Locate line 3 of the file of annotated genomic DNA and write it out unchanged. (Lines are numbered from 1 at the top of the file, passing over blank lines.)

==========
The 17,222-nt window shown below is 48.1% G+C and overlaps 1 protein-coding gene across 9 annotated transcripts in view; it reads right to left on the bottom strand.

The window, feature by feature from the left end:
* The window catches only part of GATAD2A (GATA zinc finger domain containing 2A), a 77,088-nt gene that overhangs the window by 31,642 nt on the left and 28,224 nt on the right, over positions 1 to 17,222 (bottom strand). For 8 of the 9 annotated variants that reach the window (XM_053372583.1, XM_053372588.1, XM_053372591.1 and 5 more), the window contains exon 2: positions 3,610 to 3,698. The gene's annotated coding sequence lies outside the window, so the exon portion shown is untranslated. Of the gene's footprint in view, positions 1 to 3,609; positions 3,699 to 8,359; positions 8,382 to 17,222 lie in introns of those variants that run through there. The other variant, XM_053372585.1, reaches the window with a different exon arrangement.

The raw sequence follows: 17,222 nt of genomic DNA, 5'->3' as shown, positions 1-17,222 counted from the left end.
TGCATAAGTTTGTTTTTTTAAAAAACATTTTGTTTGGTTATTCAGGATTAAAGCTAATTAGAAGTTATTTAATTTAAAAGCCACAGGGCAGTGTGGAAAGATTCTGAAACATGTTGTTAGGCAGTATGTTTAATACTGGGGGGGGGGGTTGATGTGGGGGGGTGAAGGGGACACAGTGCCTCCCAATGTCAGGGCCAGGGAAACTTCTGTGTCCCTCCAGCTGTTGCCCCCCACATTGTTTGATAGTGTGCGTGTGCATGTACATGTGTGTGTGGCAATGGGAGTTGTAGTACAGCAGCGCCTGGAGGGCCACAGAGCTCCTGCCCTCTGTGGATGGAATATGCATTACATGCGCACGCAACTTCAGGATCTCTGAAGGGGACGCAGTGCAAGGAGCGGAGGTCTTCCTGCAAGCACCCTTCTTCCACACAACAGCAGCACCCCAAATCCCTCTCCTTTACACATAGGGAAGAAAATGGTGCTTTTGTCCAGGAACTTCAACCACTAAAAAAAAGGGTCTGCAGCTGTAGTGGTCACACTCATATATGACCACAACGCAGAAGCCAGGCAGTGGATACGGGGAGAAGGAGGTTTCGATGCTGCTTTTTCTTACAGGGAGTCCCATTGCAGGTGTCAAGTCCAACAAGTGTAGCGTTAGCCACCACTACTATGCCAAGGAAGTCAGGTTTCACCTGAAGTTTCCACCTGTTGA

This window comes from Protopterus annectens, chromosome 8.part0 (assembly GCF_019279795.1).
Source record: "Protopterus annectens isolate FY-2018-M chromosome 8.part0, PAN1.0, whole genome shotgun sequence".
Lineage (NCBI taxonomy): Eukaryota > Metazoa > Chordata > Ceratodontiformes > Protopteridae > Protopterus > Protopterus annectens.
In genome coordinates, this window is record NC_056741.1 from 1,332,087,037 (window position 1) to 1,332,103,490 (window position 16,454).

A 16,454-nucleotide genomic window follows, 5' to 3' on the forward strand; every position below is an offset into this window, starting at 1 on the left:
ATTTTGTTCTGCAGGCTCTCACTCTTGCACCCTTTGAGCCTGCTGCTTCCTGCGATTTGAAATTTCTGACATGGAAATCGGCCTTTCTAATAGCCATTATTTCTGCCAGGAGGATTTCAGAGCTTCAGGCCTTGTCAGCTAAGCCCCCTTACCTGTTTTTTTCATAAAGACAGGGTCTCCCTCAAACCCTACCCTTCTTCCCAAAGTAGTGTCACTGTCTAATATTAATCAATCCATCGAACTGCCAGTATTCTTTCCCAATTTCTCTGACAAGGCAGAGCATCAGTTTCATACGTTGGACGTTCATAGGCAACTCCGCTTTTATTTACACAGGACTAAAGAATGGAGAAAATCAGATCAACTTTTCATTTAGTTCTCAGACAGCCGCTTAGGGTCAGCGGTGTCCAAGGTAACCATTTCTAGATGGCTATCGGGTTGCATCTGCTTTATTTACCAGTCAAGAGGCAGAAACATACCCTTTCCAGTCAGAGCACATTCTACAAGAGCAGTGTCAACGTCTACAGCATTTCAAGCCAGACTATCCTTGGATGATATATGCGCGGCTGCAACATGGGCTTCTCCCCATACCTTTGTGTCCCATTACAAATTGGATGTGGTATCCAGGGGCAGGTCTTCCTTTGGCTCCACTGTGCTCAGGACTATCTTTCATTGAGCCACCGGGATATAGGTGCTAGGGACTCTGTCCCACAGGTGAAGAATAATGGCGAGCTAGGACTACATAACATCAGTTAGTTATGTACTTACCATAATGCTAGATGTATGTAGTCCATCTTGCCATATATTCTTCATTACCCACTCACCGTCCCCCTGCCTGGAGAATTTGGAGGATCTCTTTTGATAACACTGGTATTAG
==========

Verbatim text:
* The window catches only part of GATAD2A (GATA zinc finger domain containing 2A), a 77,088-nt gene that overhangs the window by 31,642 nt on the left and 28,224 nt on the right, over positions 1 to 17,222 (bottom strand). For 8 of the 9 annotated variants that reach the window (XM_053372583.1, XM_053372588.1, XM_053372591.1 and 5 more), the window contains exon 2: positions 3,610 to 3,698. The gene's annotated coding sequence lies outside the window, so the exon portion shown is untranslated. Of the gene's footprint in view, positions 1 to 3,609; positions 3,699 to 8,359; positions 8,382 to 17,222 lie in introns of those variants that run through there. The other variant, XM_053372585.1, reaches the window with a different exon arrangement.